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Building careers in STEM through robotics competitions

At BETT 2020, we had a very special guest on our stand, Ian Green the Senior Controller and Section Manager at the Nissan Skills Foundation. In December 2019 we were fortunate enough to be invited to work with Ian and his team on an ambitious project to provide the equipment and training required to enter over 80 schools from the North East into the 2019 regional heat for FIRST® LEGO® League. During his visit to BETT, we managed to talk to Ian in detail about the Skills Foundation and their involvement with FLL.

You can watch the full interview or read the transcript below:

Tell us a little bit behind your role and the kind of things you do at the Nissan Skills Foundation.
I head up the Nissan training area, so I look at the process of technical training at the global training centre which includes Africa, the Middle East and Europe and the Nissan Skills Foundation which is our large-scale education program.

How did you first get involved with LEGO® education and First LEGO® league?
So it started by accident really, three years ago we got a little bit of funding after winning a best community program in the North East and basically we hired a guy in, bought 12 Mindstorms robots and used them with some primary schools in that year’s competition. Well that was the kick off for us.

“One of the young learners, was terrible for attendance, he never missed a session when doing the workshops”

What is it about LEGO® Education and Mindstorms EV3 that provides the opportunity for kids to really develop 21st century skills?
A key thing for me is that a lot of young people are very worried or believe that they are not good at maths or they are not good at problem solving or they’re not good at science. Actually, the key thing with LEGO® is that it’s LEGO®, so they’ve played with LEGO® for a long time, it gives them the skills and the tools they need: if they can just put the thing together again, they’ve then got to learn how to programme it. As long as somebody can build it, and if they’ve got somebody in the team who is good at programming, not everyone has to be a superstar brainbox but a lot of people can get involved and have a positive experience with it.

In the first year you managed 40 schools, second year closer to 90 what led to such an ambitious increase in the project?
The big thing for me was just the response we had, so when we did the first 12 schools, it was really well received which is why we decided to go for the full competition.  Just a conversation with one of the teachers this year, I said “What impact has it had?” And he said “We run this as an after school and lunch time competition and what we found was one of the young learners, he was terrible for attendance, he never missed a session when they doing the workshops”. So, actually having access to the technology, something outside of school life he didn’t have, he was really attracted to it and it was life changing for him. So, after the school won one of the spaces at nationals, the head teachers would even cry when they won. He just said “We are taking kids out of a mining village and taking them to the national finals in Bristol”, so it’s a phenomenal achievement for them.

“After the school won one of the spaces at nationals, the head teachers would cry”

What skills do you see being developed that you hope will be inputted into the future workforce?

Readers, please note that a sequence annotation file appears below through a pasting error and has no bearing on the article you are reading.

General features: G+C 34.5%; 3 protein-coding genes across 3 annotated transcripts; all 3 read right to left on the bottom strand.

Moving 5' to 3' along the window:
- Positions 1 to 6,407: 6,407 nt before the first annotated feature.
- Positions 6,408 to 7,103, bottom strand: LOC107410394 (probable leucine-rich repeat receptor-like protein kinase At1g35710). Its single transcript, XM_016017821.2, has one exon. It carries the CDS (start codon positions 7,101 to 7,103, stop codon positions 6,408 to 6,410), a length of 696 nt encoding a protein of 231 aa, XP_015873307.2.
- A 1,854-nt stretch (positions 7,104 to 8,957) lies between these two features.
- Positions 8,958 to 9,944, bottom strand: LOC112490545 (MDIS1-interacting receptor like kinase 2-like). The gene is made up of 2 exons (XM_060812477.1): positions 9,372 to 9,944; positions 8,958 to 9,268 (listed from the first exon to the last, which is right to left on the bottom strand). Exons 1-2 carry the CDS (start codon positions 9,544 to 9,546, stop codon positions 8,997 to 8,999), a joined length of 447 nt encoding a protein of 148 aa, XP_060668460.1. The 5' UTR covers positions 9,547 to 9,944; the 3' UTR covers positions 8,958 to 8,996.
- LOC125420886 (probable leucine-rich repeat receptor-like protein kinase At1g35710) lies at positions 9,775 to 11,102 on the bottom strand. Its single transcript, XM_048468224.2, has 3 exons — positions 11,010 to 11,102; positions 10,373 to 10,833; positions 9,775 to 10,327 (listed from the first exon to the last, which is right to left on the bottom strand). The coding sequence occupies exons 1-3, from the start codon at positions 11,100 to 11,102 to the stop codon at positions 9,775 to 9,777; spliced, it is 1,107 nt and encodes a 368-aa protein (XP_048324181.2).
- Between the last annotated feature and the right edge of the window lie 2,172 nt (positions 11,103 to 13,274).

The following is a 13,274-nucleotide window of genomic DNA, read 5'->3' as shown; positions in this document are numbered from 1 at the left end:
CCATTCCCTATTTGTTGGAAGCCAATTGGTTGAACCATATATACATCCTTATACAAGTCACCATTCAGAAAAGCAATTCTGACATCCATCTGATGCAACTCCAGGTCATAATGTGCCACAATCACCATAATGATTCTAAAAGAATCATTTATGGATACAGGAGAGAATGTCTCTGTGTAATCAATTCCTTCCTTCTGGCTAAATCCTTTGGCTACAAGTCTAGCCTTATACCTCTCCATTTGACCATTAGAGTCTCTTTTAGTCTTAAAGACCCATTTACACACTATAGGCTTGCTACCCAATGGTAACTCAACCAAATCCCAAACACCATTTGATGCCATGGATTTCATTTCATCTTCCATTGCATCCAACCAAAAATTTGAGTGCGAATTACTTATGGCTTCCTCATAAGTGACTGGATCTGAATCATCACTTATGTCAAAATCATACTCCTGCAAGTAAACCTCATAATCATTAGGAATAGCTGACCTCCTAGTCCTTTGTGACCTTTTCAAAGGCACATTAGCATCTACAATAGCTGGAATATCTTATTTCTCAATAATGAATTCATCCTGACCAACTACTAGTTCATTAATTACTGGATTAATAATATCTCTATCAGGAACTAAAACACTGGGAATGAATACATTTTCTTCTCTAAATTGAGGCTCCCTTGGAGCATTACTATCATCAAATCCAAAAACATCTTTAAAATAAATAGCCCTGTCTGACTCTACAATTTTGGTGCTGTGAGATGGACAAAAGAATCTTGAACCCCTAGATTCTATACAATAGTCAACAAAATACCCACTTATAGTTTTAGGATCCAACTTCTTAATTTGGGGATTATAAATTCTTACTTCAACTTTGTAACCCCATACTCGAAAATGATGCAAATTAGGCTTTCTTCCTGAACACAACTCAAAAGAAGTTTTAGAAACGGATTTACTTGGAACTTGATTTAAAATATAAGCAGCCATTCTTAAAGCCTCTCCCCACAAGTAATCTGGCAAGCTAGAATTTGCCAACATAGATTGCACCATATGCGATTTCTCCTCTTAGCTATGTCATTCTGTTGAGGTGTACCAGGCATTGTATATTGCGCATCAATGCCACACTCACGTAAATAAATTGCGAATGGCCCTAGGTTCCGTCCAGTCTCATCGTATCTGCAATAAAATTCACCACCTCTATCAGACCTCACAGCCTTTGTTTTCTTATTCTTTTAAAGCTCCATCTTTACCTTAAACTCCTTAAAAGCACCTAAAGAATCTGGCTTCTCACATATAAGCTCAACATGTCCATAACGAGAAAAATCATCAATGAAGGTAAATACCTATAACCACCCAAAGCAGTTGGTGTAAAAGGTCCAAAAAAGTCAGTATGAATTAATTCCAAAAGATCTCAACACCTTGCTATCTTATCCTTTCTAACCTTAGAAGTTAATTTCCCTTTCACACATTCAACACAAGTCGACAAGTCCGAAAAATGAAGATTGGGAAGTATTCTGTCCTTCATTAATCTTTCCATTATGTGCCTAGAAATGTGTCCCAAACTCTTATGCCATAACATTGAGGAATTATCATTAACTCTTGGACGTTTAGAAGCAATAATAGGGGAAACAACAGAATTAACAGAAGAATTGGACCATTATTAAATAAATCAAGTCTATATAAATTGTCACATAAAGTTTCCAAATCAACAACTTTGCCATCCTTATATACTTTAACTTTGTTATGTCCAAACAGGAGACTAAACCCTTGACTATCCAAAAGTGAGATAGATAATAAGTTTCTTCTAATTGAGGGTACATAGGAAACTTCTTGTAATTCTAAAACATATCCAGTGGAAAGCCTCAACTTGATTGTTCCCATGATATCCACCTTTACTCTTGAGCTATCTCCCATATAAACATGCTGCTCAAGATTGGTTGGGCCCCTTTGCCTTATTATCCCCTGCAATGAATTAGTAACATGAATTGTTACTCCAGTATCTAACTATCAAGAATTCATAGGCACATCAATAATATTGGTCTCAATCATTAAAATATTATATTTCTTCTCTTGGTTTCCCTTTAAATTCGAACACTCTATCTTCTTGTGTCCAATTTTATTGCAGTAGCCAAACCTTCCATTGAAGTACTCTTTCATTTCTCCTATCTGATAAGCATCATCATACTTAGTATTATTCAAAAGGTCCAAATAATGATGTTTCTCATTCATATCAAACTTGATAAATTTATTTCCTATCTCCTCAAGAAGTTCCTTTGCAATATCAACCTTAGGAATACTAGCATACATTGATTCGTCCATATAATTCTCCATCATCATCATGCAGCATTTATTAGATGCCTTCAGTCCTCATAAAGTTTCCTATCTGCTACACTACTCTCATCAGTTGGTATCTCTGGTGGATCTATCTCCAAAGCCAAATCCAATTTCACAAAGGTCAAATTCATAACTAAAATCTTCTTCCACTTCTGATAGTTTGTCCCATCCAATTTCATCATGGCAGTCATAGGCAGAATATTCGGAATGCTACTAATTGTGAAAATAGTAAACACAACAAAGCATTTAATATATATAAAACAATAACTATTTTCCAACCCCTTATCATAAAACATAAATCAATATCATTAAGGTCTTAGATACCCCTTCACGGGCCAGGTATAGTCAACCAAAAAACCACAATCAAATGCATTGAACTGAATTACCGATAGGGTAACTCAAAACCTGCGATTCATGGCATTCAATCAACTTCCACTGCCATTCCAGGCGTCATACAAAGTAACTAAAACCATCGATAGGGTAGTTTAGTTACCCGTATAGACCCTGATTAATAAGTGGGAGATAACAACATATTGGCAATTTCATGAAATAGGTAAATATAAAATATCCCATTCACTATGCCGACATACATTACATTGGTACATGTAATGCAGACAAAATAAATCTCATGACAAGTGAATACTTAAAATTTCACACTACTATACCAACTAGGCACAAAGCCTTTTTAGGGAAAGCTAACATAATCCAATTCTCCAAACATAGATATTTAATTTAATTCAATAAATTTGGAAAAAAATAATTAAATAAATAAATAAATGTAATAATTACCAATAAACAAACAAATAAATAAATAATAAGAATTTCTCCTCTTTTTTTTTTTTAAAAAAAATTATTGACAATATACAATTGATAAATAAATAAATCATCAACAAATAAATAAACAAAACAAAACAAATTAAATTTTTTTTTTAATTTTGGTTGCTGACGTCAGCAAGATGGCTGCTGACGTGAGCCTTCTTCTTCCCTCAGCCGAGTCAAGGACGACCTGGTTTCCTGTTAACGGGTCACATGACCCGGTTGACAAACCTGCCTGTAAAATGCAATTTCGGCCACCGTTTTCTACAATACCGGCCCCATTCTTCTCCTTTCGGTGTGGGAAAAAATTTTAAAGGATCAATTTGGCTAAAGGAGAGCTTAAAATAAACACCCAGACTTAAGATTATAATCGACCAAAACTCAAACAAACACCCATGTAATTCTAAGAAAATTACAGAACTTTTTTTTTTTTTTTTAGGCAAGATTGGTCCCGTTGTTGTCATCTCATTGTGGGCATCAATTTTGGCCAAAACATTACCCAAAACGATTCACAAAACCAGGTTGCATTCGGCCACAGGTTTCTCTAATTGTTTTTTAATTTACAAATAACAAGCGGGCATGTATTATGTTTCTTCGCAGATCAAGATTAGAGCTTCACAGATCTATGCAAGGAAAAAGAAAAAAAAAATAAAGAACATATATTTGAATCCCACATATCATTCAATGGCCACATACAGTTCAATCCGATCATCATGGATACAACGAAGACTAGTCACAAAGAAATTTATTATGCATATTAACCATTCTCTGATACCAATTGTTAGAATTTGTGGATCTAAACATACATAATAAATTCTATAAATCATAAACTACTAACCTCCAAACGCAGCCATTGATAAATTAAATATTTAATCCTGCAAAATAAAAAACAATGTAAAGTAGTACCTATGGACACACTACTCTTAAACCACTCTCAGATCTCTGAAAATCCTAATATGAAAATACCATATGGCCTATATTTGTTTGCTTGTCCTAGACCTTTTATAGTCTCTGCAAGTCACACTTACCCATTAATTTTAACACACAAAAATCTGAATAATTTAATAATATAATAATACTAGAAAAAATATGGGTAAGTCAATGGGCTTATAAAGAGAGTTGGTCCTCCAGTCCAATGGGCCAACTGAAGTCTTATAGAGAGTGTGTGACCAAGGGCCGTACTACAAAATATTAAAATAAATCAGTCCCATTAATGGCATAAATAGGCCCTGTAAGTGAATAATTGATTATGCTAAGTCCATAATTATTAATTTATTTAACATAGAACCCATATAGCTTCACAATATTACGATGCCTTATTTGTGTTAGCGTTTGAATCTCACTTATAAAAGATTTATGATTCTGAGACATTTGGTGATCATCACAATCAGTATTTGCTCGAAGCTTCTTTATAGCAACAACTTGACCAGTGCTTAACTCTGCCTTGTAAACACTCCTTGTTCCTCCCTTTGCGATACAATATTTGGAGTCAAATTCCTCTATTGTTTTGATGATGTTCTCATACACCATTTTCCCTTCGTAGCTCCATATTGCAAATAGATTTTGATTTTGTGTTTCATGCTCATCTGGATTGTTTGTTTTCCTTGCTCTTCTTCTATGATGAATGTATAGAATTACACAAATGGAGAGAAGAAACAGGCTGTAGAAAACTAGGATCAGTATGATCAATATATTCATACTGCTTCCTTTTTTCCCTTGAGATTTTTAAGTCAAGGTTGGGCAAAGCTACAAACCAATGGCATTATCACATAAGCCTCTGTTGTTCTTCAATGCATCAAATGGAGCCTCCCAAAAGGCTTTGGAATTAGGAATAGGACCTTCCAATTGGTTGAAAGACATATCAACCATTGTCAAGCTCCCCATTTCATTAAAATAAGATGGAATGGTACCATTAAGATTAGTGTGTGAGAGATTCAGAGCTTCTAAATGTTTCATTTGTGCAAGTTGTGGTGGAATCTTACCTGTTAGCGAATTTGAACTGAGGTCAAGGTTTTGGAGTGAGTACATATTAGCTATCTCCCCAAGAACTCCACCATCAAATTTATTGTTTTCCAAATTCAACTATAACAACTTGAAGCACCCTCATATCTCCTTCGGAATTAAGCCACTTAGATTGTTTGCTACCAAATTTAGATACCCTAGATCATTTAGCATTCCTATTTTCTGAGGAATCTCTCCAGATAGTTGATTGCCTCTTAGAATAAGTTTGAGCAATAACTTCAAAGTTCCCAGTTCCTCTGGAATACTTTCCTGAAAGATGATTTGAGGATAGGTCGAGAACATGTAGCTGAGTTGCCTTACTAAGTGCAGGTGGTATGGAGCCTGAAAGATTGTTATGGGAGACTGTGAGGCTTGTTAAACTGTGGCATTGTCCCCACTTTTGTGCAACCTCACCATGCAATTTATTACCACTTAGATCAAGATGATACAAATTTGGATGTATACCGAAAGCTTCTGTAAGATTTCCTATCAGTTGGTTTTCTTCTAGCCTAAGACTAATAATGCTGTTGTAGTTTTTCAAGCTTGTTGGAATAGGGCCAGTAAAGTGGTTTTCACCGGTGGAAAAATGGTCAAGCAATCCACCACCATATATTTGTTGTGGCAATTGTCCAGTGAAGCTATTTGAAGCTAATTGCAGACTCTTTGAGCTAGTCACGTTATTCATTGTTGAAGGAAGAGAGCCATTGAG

Yeah there’s obviously the creativity side so they have to be a little bit creative, and there’s the problem-solving side but not in a mathematical way, so they have to solve problems and deal with things that go wrong on the day. But there’s also the really important side like team-working, it’s building their confidence because that’s actually one of the issues we have with young people. They come in and they’re used to being in their room, they’re glued to their phone, but actually they don’t interact with people, but they have to interact with part of the competition. It’s all positive, everything we’ve said.

What are your plans for next year’s competition?
So, when we started first year, we had 43 schools, this show has 75 schools, next year we’ve got 90 teams and that’s 90 will turn up on the day, so there will be a lot more teams than that registering. I really want it to be full. If we grow bigger than that, we’ll make it bigger but I want to build on what we have achieved. The key thing for me is we’ve now got a really good regional final and I want to start being competitive at nationals and ideally, I want to get kids competing at the world finals so ideally that would be the ultimate achievement. Getting to the world finals is a win for them. They don’t have to win there but I would love for us to get to the world finals.

What was it like to work with CreativeHUT?
CreativeHUT were great, my team are used to running big events and we host a few of the finals for the competitions but we don’t understand this. So, this is new to us, it changes every year, and actually we couldn’t have done it if we hadn’t had the CreativeHUT team there to help us along, guiding us, basically running it for us. We were there, you held our hand, it gave us the confidence to have a fun event. Even if the teams didn’t win, they still walk away thinking really positive and that’s a key thing for me.

If you could describe FIRST® LEGO® League in one word or two words, what would it be?
One word? I would say it would be educationally-fun. So it is educational but I want them to have a fun experience because I think that’s a key thing, so that the youth can see that engineering can actually be fun and it is challenging, it’s different and that’s what we want the kids to come in and to see, that they can have a career in this industry and not just a job.